Pioneer street now part of medical center
Published 12:00 am Saturday, October 13, 2001
There’s a real challenge for a former resident, or a descendant of a pioneer family who once lived on Albert Lea’s Grove Avenue to even locate this street or the locations of any of the residences which were once a part of this neighborhood.
Saturday, October 13, 2001
There’s a real challenge for a former resident, or a descendant of a pioneer family who once lived on Albert Lea’s Grove Avenue to even locate this street or the locations of any of the residences which were once a part of this neighborhood. That’s because the nine homes, a small city park, and a church which were once located on Grove are now part of the Albert Lea Medical Center building complex and parking lot.
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The addresses for these homes and the church was once shown on city maps as Grove Street. It was later designated as an avenue.
Grove ran from an intersection on Fountain Street between West and St. Mary Avenues in a diagonal northwesterly direction to an intersection with Park Avenue and just south of the Grace Street corner. Within the triangle formed by this street, plus Fountain and Park, was the city’s first Episcopalian church building, a small city park, and the original site of Naeve Hospital.
Grove Avenue may have been named in honor of the small cluster of tall oak trees that inspired the pioneer settlers to start a community on the south shore of Fountain Lake.
By the 1870s and 1880s the short street became the address for several of the city’s most outstanding homes. These large residences faced the street and several had horse stables to the side or back, and long sloping back yards extending down to the lakeshore.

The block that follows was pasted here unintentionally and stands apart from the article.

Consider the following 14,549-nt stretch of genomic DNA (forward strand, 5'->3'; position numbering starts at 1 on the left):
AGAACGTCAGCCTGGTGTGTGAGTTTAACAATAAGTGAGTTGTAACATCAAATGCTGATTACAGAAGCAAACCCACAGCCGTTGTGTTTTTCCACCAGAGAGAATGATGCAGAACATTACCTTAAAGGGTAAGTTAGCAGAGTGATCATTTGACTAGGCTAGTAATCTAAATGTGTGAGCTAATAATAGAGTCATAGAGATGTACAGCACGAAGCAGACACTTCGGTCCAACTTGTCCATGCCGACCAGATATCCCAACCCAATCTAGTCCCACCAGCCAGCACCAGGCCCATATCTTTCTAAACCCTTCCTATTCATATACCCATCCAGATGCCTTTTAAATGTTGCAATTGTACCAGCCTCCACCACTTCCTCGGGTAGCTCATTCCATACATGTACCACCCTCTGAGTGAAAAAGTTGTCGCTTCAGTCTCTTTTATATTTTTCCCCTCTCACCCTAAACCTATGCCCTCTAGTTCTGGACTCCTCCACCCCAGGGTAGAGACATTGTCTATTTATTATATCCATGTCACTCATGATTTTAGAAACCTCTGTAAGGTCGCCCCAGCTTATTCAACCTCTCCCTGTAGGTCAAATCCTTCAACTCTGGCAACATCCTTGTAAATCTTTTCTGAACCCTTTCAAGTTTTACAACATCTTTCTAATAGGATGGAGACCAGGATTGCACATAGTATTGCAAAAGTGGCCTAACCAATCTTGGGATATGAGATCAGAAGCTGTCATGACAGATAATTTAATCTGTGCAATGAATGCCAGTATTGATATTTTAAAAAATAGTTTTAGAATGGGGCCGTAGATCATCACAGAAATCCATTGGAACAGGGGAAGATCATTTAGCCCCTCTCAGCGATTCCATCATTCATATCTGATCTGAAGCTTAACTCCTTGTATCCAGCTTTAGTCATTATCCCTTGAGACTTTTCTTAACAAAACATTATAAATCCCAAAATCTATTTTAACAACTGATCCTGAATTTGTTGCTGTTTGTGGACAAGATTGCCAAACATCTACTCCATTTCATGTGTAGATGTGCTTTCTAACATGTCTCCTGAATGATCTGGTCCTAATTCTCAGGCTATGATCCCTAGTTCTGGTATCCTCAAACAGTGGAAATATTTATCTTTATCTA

Based on a trend which is still somewhat a part of American life, several of these distinctive homes were labeled with the names of their occupants or original owners. One place was known as the Cargill home where William W. Cargill and his family lived from about 1871 to 1875. (Cargill started the famous firm name bearing his name in Albert Lea.) Another residence with a turret on the roof was known as the Dr. Watland home. Still another place was called the Wallace house. Two of the homes were later known as the Nolander (John) and Speltz (Theodore) places.
From 1885 to 1956, a small structure at the corner of Grove and Park Avenues served as the place of worship for the parishioners of Christ Episcopal Church. One of the homes on Grove Avenue became a rectory for this church about 1900.
For more than a century Grove Avenue was used as a logical shortcut between the Park Avenue neighborhood and the city’s central business district. As part of its gradual expansion, the Naeve Hospital Association purchased several of the homes on Grove Avenue. By 1970, two of the former family residences were known as Grove house and Shoreline Manor. They were being used as housing for student nurses and hospital personnel.
The end of Grove Avenue as a city street and unofficial shortcut started on Nov. 23, 1973, with the ground-breaking ceremony for the new Naeve Hospital building. The remaining homes were either razed or moved.
The diagonal street that once ran behind the original hospital building became a part of the parking lot and front entry to the newer and larger Naeve Hospital structure which was dedicated on Nov. 23, 1975.
Then, in 1997, the Mayo Health System started construction on the Albert Lea Medical Center complex. Thus, all traces of the Grove Avenue neighbotrhood were eliminated, except for one reminder of the past.
Part 2 will include more information about the church and city park which were once located on Grove Avenue.